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Murray Gold (#110 of 4)

Doctor Who Recap 2017 Christmas Special, “Twice Upon a Time”

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Doctor Who Recap: 2017 Christmas Special, “Twice Upon a Time”

BBC America

Doctor Who Recap: 2017 Christmas Special, “Twice Upon a Time”

“Twice Upon a Time,” Doctor Who’s 2017 Christmas special, is a story of endings and of continuing beyond them. It caps off the Doctor Who careers of both showrunner Steven Moffat and the current Doctor, played by Peter Capaldi, and heralds a time of wholesale change both in front of and behind the camera, as new showrunner Chris Chibnall arrives with his new Doctor, Jodie Whittaker. Moffat’s swan song is a fittingly elegiac tale that looks at how the Doctor has changed in the course of his 54-year journey by placing Capaldi’s Doctor side by side with his very first incarnation, originally played back by William Hartnell and here by David Bradley.

Doctor Who Recap Season 6, Episode 11, “The God Complex”

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Doctor Who Recap: Season 6, Episode 11, “The God Complex”

BBC

Doctor Who Recap: Season 6, Episode 11, “The God Complex”

“The God Complex” is an episode which gives the initial impression that it will be nothing more than a creepy “monster of the week” adventure for the Doctor and his friends, but by the end it has turned inward, held a mirror up to the Doctor and forced him to face some troubling aspects of his relationship with his companions which he normally keeps buried. Writer Toby Whithouse, in his third episode for the series, once again delves into the Doctor/companion connection (as he had previously done successfully with “School Reunion” back in 2006) to produce a story that packs a considerable punch, and triggers an unexpected, major shake-up in our regular cast.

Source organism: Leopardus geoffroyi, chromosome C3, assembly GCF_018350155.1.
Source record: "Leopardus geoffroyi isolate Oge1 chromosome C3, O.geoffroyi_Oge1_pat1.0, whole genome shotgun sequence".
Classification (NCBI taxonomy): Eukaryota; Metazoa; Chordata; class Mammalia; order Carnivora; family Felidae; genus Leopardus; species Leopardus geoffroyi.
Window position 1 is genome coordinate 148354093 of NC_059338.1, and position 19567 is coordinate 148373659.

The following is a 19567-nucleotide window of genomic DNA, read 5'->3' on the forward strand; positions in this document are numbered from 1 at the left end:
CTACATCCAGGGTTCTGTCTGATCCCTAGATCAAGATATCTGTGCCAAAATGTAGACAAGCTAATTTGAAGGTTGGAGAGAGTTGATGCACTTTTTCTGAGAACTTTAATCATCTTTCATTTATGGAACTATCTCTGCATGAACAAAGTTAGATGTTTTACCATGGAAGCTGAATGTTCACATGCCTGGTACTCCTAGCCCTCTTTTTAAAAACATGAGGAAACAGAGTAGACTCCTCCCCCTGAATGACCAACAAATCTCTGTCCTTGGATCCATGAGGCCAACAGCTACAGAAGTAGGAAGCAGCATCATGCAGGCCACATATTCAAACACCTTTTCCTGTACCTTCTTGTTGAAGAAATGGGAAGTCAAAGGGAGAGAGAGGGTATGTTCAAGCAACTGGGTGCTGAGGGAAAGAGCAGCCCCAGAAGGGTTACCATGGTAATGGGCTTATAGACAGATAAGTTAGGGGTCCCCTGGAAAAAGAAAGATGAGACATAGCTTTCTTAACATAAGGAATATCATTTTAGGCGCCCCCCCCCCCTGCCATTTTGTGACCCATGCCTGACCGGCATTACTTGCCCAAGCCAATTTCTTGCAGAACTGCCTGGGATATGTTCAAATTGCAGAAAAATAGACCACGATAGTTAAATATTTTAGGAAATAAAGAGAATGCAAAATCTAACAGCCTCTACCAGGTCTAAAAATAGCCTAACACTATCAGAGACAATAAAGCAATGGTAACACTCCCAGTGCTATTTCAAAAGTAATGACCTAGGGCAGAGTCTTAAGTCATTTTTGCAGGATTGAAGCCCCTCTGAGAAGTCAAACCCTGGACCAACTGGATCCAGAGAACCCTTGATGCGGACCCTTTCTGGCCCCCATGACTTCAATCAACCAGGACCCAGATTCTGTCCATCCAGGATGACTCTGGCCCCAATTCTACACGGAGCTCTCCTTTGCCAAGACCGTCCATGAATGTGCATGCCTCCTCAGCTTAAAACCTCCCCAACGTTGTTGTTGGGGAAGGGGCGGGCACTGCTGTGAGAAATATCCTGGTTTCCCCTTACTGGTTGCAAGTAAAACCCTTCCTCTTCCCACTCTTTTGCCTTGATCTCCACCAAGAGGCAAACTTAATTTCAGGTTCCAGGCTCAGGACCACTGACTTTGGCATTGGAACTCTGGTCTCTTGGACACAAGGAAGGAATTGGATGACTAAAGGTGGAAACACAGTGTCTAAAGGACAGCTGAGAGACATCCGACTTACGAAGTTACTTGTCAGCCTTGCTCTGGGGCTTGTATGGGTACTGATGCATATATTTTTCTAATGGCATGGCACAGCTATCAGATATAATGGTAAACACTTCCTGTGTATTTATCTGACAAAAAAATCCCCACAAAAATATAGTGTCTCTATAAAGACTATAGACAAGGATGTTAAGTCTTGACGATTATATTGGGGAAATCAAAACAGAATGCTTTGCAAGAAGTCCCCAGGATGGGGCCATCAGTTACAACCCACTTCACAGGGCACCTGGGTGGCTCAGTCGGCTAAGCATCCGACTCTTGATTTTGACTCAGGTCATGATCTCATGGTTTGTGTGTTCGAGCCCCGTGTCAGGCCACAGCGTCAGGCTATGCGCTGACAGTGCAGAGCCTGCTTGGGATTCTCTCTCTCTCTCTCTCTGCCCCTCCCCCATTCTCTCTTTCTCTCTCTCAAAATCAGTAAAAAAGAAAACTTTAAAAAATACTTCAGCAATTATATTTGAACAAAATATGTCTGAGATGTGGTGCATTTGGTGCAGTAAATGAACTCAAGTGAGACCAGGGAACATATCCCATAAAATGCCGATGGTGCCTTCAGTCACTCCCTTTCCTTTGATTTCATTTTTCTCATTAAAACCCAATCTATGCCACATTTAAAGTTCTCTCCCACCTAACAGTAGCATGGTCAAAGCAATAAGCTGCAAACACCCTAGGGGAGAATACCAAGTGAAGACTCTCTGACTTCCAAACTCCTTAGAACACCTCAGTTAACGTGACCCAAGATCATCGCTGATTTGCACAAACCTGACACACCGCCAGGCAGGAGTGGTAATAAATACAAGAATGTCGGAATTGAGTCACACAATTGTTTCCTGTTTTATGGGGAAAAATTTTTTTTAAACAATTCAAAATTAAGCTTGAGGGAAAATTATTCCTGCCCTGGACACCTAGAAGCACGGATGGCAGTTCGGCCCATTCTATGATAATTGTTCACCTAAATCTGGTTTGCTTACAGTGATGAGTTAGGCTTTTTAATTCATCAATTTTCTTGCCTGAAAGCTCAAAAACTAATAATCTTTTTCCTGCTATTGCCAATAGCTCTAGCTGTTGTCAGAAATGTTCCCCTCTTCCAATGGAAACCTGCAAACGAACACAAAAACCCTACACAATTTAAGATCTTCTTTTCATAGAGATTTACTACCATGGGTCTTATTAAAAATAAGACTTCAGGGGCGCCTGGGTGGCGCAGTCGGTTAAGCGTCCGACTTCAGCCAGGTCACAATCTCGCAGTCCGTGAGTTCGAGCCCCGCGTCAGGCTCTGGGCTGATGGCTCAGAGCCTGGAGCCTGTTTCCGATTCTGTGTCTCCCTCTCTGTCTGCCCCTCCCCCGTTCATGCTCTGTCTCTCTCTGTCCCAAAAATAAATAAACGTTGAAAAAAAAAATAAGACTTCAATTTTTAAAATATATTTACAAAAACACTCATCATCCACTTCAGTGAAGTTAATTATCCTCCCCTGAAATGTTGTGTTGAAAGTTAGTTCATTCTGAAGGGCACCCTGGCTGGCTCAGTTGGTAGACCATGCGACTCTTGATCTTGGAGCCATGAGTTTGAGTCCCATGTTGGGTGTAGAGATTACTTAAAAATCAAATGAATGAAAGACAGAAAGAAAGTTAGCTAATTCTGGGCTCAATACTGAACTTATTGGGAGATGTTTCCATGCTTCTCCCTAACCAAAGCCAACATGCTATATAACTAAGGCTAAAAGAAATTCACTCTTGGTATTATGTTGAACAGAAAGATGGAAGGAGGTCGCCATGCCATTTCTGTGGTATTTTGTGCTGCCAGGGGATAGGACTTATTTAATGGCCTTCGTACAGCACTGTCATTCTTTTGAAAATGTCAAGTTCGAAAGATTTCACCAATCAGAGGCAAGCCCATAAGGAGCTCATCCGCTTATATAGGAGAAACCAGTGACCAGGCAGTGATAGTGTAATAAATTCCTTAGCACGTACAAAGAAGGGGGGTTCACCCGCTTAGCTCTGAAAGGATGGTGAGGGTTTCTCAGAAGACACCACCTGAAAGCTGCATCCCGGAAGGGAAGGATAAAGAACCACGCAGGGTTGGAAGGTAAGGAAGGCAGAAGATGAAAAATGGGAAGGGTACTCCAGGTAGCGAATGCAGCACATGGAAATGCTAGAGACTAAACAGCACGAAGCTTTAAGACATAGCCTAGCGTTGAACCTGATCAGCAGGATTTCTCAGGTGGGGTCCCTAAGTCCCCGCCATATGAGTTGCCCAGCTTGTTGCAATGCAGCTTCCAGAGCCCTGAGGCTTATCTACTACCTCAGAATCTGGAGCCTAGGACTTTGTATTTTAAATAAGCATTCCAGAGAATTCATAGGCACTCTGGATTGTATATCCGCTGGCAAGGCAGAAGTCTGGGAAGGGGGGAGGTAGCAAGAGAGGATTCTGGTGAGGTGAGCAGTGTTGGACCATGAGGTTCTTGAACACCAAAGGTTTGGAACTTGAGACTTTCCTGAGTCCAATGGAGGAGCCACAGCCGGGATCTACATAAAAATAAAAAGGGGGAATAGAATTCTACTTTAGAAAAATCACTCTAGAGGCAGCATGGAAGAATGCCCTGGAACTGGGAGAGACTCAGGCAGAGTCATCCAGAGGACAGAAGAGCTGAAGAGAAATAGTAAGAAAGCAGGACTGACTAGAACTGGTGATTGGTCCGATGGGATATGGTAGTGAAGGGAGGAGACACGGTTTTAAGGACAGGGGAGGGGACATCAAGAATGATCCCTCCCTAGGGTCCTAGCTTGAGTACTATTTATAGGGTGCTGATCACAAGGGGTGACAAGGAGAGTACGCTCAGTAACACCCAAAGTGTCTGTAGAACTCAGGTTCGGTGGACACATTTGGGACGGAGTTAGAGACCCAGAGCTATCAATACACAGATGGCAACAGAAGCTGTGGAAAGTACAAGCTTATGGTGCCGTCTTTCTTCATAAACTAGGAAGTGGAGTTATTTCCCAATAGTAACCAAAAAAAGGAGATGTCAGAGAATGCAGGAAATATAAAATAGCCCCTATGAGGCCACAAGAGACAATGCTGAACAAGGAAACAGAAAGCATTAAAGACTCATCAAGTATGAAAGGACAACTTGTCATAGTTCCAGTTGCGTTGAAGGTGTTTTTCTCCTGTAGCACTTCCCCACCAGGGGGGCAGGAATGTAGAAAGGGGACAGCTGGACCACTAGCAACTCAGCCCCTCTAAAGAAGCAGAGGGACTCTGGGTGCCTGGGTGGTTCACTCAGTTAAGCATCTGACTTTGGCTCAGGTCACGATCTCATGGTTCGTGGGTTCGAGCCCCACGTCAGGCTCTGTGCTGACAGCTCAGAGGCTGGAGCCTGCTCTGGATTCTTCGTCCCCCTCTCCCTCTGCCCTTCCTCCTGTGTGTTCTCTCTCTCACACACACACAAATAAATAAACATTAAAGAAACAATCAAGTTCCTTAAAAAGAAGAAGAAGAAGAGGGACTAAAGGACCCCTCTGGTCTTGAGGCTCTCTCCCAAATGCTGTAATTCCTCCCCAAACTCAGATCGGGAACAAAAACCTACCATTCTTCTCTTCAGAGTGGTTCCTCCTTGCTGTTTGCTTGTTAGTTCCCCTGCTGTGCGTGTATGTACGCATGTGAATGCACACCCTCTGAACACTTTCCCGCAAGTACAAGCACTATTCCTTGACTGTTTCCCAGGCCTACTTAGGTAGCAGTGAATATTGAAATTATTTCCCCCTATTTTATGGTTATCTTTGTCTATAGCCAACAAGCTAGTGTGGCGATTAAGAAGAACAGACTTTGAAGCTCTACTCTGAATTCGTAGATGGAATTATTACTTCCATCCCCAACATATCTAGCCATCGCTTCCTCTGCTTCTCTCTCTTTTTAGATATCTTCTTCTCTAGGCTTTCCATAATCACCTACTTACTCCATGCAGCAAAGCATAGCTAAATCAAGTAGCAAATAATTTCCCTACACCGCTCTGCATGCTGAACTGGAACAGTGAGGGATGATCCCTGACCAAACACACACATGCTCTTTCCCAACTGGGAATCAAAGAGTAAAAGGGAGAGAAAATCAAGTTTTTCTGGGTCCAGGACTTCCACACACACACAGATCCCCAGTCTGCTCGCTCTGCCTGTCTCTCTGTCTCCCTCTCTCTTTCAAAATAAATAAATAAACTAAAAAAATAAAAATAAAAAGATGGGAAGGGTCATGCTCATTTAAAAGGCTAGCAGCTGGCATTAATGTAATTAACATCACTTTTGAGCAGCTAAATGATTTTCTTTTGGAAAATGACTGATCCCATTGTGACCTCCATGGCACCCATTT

Doctor Who Recap Season 3, Episode 7: “42”

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Doctor Who Recap: Season 3, Episode 7: “42”

BBC

Doctor Who Recap: Season 3, Episode 7: “42”

“42” seems to have a few elements working against it: It’s highly reminiscent of “The Impossible Planet”/“The Satan Pit” from Season Two. It coincidentally echoes the movie (which was released some time after this was scripted & shot). It spews rapid-fire technobabble that’s nearly impossible to keep up with. Yet it’s got a massive positive: Its real-time countdown gives it an entertaining, gut-wrenching urgency, so the negatives don’t really matter.

I’ve viewed the episode three times now, but I’m not even going to pretend I understand half of the goings-on—it unfolds at a breakneck pace (accompanied by some great work from composer Murray Gold), and much of it seems designed only to keep the roller coaster on the track. Despite its seeming complexity, isn’t it really a pretty simple piece? The TARDIS materializes onboard a cargo ship plummeting toward a sun. The Doctor, Martha and the ship’s crew have 42 minutes to avert the disaster, whilst also staving off a couple of infected crewmembers (including the captain’s husband), who’ve been turned into space zombies uttering the battle cry, “Burn with me”.

Doctor Who Recap Season 2, Episode 0 and 1: “The Christmas Invasion” and “New Earth”

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Doctor Who Recap: Season 2, Episode 0 and 1: “The Christmas Invasion” and “New Earth”

BBC

Doctor Who Recap: Season 2, Episode 0 and 1: “The Christmas Invasion” and “New Earth”

BBC's Doctor Who must be the only show that can dish up slaughtering Santas and killer Christmas trees in such a manner that you don’t instinctively reach for the remote, but instead surrender to its kitschy convictions: It tacks a silent “f” onto “universe.”

Despite being the 10th Doctor story and the debut of the season-two production block, “The Christmas Invasion” feels like a coda for season one. It begins with a “tracking shot” from outer space that zooms down onto the Powell estate and into Jackie’s flat identical to the first shot of the first episode, “Rose.” It picks up mere moments after “The Parting of the Ways,” with new Doctor David Tennant stumbling out of the TARDIS still wearing his predecessor Christopher Eccleston’s clothing. Jackie and Mickey both still live lives of tedium, with Rose always at the front of their thoughts. It features the return of Harriet Jones (Penelope Wilton) from “Aliens of London.” And costar Billie Piper still has long hair and dresses like a teenager.